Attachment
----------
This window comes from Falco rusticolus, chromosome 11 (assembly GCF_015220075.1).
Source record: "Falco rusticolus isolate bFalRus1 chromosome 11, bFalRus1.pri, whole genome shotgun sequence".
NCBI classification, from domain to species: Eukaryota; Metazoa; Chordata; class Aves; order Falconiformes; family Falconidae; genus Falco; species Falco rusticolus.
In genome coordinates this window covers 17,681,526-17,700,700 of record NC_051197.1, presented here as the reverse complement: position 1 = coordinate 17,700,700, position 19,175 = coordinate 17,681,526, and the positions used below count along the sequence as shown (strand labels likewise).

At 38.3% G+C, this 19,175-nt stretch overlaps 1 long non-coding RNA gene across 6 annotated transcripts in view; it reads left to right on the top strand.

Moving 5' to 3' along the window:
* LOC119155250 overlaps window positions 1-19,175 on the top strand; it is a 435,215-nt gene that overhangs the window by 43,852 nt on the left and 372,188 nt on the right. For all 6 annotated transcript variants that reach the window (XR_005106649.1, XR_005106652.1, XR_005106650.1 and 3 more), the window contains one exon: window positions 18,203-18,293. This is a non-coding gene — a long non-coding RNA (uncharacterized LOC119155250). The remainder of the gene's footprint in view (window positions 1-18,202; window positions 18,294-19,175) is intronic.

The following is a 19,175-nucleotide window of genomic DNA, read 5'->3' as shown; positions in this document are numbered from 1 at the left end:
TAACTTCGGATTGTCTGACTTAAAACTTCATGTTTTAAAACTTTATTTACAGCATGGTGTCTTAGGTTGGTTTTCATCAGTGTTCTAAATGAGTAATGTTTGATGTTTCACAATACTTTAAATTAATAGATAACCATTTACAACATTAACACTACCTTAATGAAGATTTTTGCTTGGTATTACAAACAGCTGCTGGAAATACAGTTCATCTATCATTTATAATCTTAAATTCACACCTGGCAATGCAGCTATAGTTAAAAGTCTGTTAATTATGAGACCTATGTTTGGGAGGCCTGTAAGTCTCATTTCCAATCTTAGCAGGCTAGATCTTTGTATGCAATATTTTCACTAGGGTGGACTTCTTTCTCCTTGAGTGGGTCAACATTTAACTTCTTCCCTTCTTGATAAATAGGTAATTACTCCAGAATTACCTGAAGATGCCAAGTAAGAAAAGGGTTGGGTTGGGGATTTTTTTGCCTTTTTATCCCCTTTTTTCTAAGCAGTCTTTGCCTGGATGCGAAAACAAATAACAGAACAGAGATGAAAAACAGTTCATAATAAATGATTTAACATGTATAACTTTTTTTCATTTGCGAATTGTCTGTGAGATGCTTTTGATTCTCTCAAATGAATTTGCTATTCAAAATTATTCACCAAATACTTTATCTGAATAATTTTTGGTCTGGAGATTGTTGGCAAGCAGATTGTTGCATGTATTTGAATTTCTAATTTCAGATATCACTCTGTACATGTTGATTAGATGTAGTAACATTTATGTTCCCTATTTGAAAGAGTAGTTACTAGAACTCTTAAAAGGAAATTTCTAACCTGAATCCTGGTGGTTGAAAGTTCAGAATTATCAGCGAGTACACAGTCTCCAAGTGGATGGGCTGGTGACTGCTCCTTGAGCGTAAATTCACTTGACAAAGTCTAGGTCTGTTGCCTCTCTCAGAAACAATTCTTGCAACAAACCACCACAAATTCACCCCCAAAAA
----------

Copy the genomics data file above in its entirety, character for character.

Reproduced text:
This window comes from Falco rusticolus, chromosome 11 (assembly GCF_015220075.1).
Source record: "Falco rusticolus isolate bFalRus1 chromosome 11, bFalRus1.pri, whole genome shotgun sequence".
NCBI classification, from domain to species: Eukaryota; Metazoa; Chordata; class Aves; order Falconiformes; family Falconidae; genus Falco; species Falco rusticolus.
In genome coordinates this window covers 17,681,526-17,700,700 of record NC_051197.1, presented here as the reverse complement: position 1 = coordinate 17,700,700, position 19,175 = coordinate 17,681,526, and the positions used below count along the sequence as shown (strand labels likewise).

At 38.3% G+C, this 19,175-nt stretch overlaps 1 long non-coding RNA gene across 6 annotated transcripts in view; it reads left to right on the top strand.

Moving 5' to 3' along the window:
* LOC119155250 overlaps window positions 1-19,175 on the top strand; it is a 435,215-nt gene that overhangs the window by 43,852 nt on the left and 372,188 nt on the right. For all 6 annotated transcript variants that reach the window (XR_005106649.1, XR_005106652.1, XR_005106650.1 and 3 more), the window contains one exon: window positions 18,203-18,293. This is a non-coding gene — a long non-coding RNA (uncharacterized LOC119155250). The remainder of the gene's footprint in view (window positions 1-18,202; window positions 18,294-19,175) is intronic.

The following is a 19,175-nucleotide window of genomic DNA, read 5'->3' as shown; positions in this document are numbered from 1 at the left end:
TAACTTCGGATTGTCTGACTTAAAACTTCATGTTTTAAAACTTTATTTACAGCATGGTGTCTTAGGTTGGTTTTCATCAGTGTTCTAAATGAGTAATGTTTGATGTTTCACAATACTTTAAATTAATAGATAACCATTTACAACATTAACACTACCTTAATGAAGATTTTTGCTTGGTATTACAAACAGCTGCTGGAAATACAGTTCATCTATCATTTATAATCTTAAATTCACACCTGGCAATGCAGCTATAGTTAAAAGTCTGTTAATTATGAGACCTATGTTTGGGAGGCCTGTAAGTCTCATTTCCAATCTTAGCAGGCTAGATCTTTGTATGCAATATTTTCACTAGGGTGGACTTCTTTCTCCTTGAGTGGGTCAACATTTAACTTCTTCCCTTCTTGATAAATAGGTAATTACTCCAGAATTACCTGAAGATGCCAAGTAAGAAAAGGGTTGGGTTGGGGATTTTTTTGCCTTTTTATCCCCTTTTTTCTAAGCAGTCTTTGCCTGGATGCGAAAACAAATAACAGAACAGAGATGAAAAACAGTTCATAATAAATGATTTAACATGTATAACTTTTTTTCATTTGCGAATTGTCTGTGAGATGCTTTTGATTCTCTCAAATGAATTTGCTATTCAAAATTATTCACCAAATACTTTATCTGAATAATTTTTGGTCTGGAGATTGTTGGCAAGCAGATTGTTGCATGTATTTGAATTTCTAATTTCAGATATCACTCTGTACATGTTGATTAGATGTAGTAACATTTATGTTCCCTATTTGAAAGAGTAGTTACTAGAACTCTTAAAAGGAAATTTCTAACCTGAATCCTGGTGGTTGAAAGTTCAGAATTATCAGCGAGTACACAGTCTCCAAGTGGATGGGCTGGTGACTGCTCCTTGAGCGTAAATTCACTTGACAAAGTCTAGGTCTGTTGCCTCTCTCAGAAACAATTCTTGCAACAAACCACCACAAATTCACCCCCAAAAA